Foreign Minister Margot Wallstrom told Swedish news agency TT that experts in nuclear disarmament, economic development and regional security attended the diplomats' meeting in Sweden. The first meeting ever to bring the leaders of North Korea and the United States face-to-face took place in June when Kim and Trump met in Singapore.
Trump said Saturday he is aiming to have a second summit in late February with the goal of producing a deal attractive enough to persuade Kim to give up North Korea's nuclear weapons. Lee Do-hoon of South Korea and Steve Biegun, U.S. special envoy for North Korea negotiations, planned to attend "small format" talks with North Korean Deputy Foreign Minister Choe Son Hui, the Swedish Foreign Ministry said Sunday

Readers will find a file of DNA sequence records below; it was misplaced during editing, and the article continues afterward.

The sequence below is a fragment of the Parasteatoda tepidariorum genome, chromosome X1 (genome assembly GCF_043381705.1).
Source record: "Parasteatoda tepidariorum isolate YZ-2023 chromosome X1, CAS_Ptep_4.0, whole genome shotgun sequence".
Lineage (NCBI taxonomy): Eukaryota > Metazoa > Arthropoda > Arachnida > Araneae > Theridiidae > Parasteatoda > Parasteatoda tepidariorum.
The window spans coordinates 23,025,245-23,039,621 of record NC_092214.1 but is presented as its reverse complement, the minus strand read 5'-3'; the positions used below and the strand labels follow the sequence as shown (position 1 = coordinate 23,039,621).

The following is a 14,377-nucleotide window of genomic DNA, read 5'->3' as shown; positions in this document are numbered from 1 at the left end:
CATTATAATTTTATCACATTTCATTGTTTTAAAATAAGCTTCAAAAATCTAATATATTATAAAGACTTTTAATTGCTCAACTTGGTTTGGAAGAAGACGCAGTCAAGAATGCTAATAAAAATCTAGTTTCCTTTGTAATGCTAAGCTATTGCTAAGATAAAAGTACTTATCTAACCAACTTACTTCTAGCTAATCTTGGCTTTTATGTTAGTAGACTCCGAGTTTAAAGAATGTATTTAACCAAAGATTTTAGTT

The Swedish government and the Stockholm International Peace Research Institute, an independent think-thank focused on research on conflicts, armaments and arms control, were co-hosting the talks. Wallstrom didn't disclose the venue or schedule for the talks. Swedish media said they were thought to be underway at Hackholmssund, a conference center northwest of Stockholm on Lake Malaren.
Sweden has had diplomatic relations with North Korea since 1973 and is one of only a few Western countries with an embassy there. It provides consular services for the United States.